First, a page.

As with other states, The Oho Department of Health urges individuals trekking in the woods or grass to use tick spray and know the signs of tick-borne illnesses. Although individuals think that ticks die out in colder weather, this is simply not the case.
Lyme Disease and other tick-borne threats are still very much alive. Ticks live by feeding on a warm-blooded human or pet and will hide underneath leaves or in dog fur to stay warm.
"The state agency reports that 241 cases of Lyme disease have been reported in 60 of Ohio's 88 counties this year. The number of cases has risen steadily the last five years, with 160 reported last year after only 93 in 2013." (ABC News 5, Cleveland. By Associated Press.)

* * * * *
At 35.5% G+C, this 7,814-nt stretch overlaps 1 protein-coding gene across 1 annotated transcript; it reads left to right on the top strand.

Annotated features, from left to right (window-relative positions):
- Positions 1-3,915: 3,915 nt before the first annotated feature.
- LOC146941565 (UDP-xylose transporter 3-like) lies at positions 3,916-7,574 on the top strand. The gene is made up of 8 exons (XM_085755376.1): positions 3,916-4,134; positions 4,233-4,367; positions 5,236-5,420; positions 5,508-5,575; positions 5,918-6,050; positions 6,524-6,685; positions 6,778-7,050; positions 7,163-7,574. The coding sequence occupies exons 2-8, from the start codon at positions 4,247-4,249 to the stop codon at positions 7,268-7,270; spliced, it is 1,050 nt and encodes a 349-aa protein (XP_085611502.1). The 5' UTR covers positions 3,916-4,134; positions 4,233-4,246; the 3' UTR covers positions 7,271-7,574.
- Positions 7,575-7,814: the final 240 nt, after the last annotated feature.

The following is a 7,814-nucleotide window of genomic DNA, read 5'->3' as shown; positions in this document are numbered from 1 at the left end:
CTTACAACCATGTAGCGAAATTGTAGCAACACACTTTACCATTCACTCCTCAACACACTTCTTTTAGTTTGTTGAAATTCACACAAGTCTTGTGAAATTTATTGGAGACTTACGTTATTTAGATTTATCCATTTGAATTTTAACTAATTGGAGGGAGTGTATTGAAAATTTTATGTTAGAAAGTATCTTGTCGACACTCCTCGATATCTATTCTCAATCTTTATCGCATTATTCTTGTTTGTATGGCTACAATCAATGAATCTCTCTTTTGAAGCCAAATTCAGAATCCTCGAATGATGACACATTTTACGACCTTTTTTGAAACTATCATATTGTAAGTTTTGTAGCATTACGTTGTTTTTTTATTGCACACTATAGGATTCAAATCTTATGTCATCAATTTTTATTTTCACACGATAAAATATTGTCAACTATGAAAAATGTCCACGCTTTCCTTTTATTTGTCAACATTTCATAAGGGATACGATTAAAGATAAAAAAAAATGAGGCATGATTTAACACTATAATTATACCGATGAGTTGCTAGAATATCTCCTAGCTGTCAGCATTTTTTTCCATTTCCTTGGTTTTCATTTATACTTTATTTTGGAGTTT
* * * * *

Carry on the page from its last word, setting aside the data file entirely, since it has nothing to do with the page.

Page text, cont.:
Humans and pets can both experience a tick bite and hold a threat of Lyme Disease and other tick illnesses. It's important for pet owners to carry a tick remover tool with them when outside for long periods of time in case of a tick bite.
How to remove a tick
- Disinfect the area with soap or rubbing alcohol;
- Take the tick tweezers and pull the tick straight up. Twisting the tick puts the human or pet at risk of diseases;
- Disinfect the area once more;
- Place the tick in a storage container and take it to the vet for testing.